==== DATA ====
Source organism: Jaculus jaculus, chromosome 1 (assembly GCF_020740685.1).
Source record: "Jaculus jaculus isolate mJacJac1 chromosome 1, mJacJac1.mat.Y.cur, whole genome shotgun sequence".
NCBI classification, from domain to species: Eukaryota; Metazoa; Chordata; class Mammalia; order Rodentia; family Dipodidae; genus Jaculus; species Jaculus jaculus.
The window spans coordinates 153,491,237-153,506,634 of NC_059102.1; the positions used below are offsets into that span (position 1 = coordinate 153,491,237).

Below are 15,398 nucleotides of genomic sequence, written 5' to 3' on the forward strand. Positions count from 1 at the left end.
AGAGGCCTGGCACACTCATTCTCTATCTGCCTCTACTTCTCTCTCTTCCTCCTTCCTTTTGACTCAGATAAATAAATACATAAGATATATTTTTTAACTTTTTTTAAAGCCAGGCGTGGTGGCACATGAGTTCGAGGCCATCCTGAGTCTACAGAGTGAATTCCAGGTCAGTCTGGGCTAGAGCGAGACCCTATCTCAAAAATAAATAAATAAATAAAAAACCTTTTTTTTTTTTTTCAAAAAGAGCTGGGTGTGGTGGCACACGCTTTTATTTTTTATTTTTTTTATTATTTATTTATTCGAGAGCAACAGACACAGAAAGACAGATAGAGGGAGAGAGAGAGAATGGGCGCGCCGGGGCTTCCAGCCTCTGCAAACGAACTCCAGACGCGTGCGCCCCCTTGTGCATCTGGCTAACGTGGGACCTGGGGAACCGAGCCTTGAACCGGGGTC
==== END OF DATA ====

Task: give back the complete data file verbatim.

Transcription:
Source organism: Jaculus jaculus, chromosome 1 (assembly GCF_020740685.1).
Source record: "Jaculus jaculus isolate mJacJac1 chromosome 1, mJacJac1.mat.Y.cur, whole genome shotgun sequence".
NCBI classification, from domain to species: Eukaryota; Metazoa; Chordata; class Mammalia; order Rodentia; family Dipodidae; genus Jaculus; species Jaculus jaculus.
The window spans coordinates 153,491,237-153,506,634 of NC_059102.1; the positions used below are offsets into that span (position 1 = coordinate 153,491,237).

Below are 15,398 nucleotides of genomic sequence, written 5' to 3' on the forward strand. Positions count from 1 at the left end.
AGAGGCCTGGCACACTCATTCTCTATCTGCCTCTACTTCTCTCTCTTCCTCCTTCCTTTTGACTCAGATAAATAAATACATAAGATATATTTTTTAACTTTTTTTAAAGCCAGGCGTGGTGGCACATGAGTTCGAGGCCATCCTGAGTCTACAGAGTGAATTCCAGGTCAGTCTGGGCTAGAGCGAGACCCTATCTCAAAAATAAATAAATAAATAAAAAACCTTTTTTTTTTTTTTCAAAAAGAGCTGGGTGTGGTGGCACACGCTTTTATTTTTTATTTTTTTTATTATTTATTTATTCGAGAGCAACAGACACAGAAAGACAGATAGAGGGAGAGAGAGAGAATGGGCGCGCCGGGGCTTCCAGCCTCTGCAAACGAACTCCAGACGCGTGCGCCCCCTTGTGCATCTGGCTAACGTGGGACCTGGGGAACCGAGCCTTGAACCGGGGTC